Refraction Demonstrations

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    • #62916
      Profile photo of Andrew Normand

      A great trick to show students is using a glass rod. Write CARBON in red and DIOXIDE

      If you roll a glass rod over the the text and look through it. You can see how the frequency dependence on refraction and how red light refracts less than blue so is upside down.

      You can also show this with the stem of a wine glass.

      Of course my explanation is wrong. Those astute students you have will notice that both are flipped and that DIOXIDE has mirror image symmetry about the horizontal axis


    • #62918
      Profile photo of Andrew Normand

      I was recently asked for my thoughts on developing an investigation for primary students to do with either rainbows or colour perception.

      Being a primary age investigation I thought that Jelly Lenses may be a good thing to investigate.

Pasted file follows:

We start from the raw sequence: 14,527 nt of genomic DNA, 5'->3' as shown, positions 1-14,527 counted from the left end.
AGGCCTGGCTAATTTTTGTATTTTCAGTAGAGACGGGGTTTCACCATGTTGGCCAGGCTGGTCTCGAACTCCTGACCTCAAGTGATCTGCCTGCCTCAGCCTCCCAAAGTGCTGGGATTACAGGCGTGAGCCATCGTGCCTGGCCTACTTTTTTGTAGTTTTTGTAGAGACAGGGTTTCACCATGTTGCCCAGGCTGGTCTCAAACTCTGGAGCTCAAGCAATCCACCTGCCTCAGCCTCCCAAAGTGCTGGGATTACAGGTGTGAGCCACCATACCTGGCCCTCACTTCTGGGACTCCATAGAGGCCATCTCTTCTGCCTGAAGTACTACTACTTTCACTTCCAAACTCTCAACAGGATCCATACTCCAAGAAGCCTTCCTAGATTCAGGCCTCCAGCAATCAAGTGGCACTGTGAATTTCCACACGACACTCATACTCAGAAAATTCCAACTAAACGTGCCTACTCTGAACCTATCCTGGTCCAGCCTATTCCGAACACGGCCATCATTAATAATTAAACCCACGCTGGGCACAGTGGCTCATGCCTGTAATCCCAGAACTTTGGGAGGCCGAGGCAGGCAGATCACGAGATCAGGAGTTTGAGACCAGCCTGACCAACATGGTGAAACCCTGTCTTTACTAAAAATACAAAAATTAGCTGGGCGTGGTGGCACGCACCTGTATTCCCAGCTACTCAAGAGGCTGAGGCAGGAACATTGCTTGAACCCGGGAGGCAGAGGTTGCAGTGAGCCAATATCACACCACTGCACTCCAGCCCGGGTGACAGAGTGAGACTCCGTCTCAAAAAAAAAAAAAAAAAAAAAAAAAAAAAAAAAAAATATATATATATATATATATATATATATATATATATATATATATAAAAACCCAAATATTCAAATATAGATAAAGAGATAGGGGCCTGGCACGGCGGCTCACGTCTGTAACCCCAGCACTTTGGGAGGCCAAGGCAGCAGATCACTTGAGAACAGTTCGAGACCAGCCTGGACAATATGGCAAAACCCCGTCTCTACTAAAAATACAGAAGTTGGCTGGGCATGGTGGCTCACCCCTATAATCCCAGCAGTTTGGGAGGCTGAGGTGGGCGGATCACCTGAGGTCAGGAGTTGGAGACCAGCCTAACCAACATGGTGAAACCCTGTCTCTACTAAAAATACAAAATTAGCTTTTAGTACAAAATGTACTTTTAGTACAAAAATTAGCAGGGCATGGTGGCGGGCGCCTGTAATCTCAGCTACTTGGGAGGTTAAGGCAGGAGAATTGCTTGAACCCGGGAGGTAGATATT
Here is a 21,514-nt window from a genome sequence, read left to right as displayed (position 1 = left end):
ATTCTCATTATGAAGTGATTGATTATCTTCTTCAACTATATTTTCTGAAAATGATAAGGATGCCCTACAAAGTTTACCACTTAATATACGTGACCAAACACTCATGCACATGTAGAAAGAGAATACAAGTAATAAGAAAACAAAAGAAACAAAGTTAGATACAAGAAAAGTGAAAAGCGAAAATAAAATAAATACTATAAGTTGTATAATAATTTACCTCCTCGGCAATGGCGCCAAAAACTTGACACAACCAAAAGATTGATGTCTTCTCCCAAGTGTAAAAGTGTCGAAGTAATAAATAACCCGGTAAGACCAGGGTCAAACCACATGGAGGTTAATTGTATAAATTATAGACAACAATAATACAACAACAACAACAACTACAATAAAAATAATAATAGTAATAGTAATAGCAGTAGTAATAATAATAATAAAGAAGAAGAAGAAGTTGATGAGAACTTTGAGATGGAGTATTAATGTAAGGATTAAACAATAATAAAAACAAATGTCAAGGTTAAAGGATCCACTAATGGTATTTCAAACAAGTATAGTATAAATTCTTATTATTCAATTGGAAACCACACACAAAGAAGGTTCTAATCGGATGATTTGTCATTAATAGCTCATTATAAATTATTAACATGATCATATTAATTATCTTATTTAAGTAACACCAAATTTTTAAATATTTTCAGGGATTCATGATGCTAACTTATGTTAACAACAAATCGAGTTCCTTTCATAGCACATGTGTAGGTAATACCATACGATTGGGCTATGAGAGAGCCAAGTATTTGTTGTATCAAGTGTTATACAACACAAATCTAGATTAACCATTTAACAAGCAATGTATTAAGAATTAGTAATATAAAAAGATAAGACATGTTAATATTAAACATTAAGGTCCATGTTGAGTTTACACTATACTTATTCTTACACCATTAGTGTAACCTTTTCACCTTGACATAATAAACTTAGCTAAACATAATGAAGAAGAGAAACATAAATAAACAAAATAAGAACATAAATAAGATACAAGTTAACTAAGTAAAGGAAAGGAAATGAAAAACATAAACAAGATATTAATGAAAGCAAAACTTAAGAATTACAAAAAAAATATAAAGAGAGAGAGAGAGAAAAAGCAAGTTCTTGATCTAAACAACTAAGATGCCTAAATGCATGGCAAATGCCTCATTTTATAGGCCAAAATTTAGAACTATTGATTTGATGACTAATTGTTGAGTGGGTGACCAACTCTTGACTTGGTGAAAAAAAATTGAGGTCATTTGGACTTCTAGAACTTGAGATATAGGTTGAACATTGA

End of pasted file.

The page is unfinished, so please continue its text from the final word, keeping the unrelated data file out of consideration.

• #62922
      Profile photo of Andrew Normand

      Before I made jelly lenses I tried showing how optical density affects refraction with a petri dish and different liquids, water, golden syrup

      The light dependant resistor connected to a resistance meter was just to show the intensity of the light


    • #64071
      Profile photo of Andrew Normand

      Double refraction  in a transparent plastic moulding Clear plastic phone case_1

    • #64085
      Profile photo of Andrew Normand

      Image of the case between crossed polars, see powerpoint in earlier post for detail

    • #64090
      Profile photo of Andrew Normand

      Hi Steve this is a great demonstration. We have a plastic shaped hook for adding weights to and seeing how the stress changes.

      I like showing retardation with different layers of sellotape. In this video I just scrunch it up.

      It is a great demonstration to get the students to think about what is happening to the different frequencies of the light.

    • #64093
      Profile photo of Andrew Normand

      A lot of insects use polarisation and waterboatmen us it to find water. They often mistake dark metallic car paint  for a lovely puddle and drop out of the sky only to ping off the metal surface!

      This article is good for showing students how materials in the environment can trigger insect sensors.


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